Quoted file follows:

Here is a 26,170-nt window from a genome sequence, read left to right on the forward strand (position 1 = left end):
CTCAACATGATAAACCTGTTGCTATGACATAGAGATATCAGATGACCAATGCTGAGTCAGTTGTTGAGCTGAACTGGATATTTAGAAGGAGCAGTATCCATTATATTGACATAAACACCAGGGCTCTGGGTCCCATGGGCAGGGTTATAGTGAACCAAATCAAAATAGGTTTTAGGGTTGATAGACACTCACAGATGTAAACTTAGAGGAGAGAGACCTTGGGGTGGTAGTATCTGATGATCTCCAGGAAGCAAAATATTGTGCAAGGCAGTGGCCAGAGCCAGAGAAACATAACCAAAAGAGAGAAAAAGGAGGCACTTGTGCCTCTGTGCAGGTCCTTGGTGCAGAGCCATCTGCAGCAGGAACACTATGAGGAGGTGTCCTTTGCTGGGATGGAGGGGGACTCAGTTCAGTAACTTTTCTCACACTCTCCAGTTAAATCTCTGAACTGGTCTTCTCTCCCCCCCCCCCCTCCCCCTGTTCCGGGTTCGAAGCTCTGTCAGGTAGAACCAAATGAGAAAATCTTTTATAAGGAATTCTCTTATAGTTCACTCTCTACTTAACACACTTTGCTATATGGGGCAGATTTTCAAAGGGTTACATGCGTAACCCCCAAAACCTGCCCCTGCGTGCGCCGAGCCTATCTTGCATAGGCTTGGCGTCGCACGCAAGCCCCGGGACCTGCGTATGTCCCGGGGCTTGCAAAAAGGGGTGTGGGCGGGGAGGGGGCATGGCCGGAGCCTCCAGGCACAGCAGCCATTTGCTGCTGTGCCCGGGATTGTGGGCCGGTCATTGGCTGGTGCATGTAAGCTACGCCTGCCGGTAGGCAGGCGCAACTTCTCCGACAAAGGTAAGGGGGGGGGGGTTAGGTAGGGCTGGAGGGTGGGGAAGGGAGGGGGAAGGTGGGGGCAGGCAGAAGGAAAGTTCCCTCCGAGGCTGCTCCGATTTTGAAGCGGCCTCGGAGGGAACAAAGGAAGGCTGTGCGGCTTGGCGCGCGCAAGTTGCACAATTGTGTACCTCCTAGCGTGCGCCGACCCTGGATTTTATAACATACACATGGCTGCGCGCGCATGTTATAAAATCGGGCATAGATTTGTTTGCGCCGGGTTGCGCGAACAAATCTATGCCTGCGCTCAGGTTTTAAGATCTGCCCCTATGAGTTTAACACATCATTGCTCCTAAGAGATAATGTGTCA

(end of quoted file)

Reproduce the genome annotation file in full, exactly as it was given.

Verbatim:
Here is a 26,170-nt window from a genome sequence, read left to right on the forward strand (position 1 = left end):
CTCAACATGATAAACCTGTTGCTATGACATAGAGATATCAGATGACCAATGCTGAGTCAGTTGTTGAGCTGAACTGGATATTTAGAAGGAGCAGTATCCATTATATTGACATAAACACCAGGGCTCTGGGTCCCATGGGCAGGGTTATAGTGAACCAAATCAAAATAGGTTTTAGGGTTGATAGACACTCACAGATGTAAACTTAGAGGAGAGAGACCTTGGGGTGGTAGTATCTGATGATCTCCAGGAAGCAAAATATTGTGCAAGGCAGTGGCCAGAGCCAGAGAAACATAACCAAAAGAGAGAAAAAGGAGGCACTTGTGCCTCTGTGCAGGTCCTTGGTGCAGAGCCATCTGCAGCAGGAACACTATGAGGAGGTGTCCTTTGCTGGGATGGAGGGGGACTCAGTTCAGTAACTTTTCTCACACTCTCCAGTTAAATCTCTGAACTGGTCTTCTCTCCCCCCCCCCCCTCCCCCTGTTCCGGGTTCGAAGCTCTGTCAGGTAGAACCAAATGAGAAAATCTTTTATAAGGAATTCTCTTATAGTTCACTCTCTACTTAACACACTTTGCTATATGGGGCAGATTTTCAAAGGGTTACATGCGTAACCCCCAAAACCTGCCCCTGCGTGCGCCGAGCCTATCTTGCATAGGCTTGGCGTCGCACGCAAGCCCCGGGACCTGCGTATGTCCCGGGGCTTGCAAAAAGGGGTGTGGGCGGGGAGGGGGCATGGCCGGAGCCTCCAGGCACAGCAGCCATTTGCTGCTGTGCCCGGGATTGTGGGCCGGTCATTGGCTGGTGCATGTAAGCTACGCCTGCCGGTAGGCAGGCGCAACTTCTCCGACAAAGGTAAGGGGGGGGGGGTTAGGTAGGGCTGGAGGGTGGGGAAGGGAGGGGGAAGGTGGGGGCAGGCAGAAGGAAAGTTCCCTCCGAGGCTGCTCCGATTTTGAAGCGGCCTCGGAGGGAACAAAGGAAGGCTGTGCGGCTTGGCGCGCGCAAGTTGCACAATTGTGTACCTCCTAGCGTGCGCCGACCCTGGATTTTATAACATACACATGGCTGCGCGCGCATGTTATAAAATCGGGCATAGATTTGTTTGCGCCGGGTTGCGCGAACAAATCTATGCCTGCGCTCAGGTTTTAAGATCTGCCCCTATGAGTTTAACACATCATTGCTCCTAAGAGATAATGTGTCA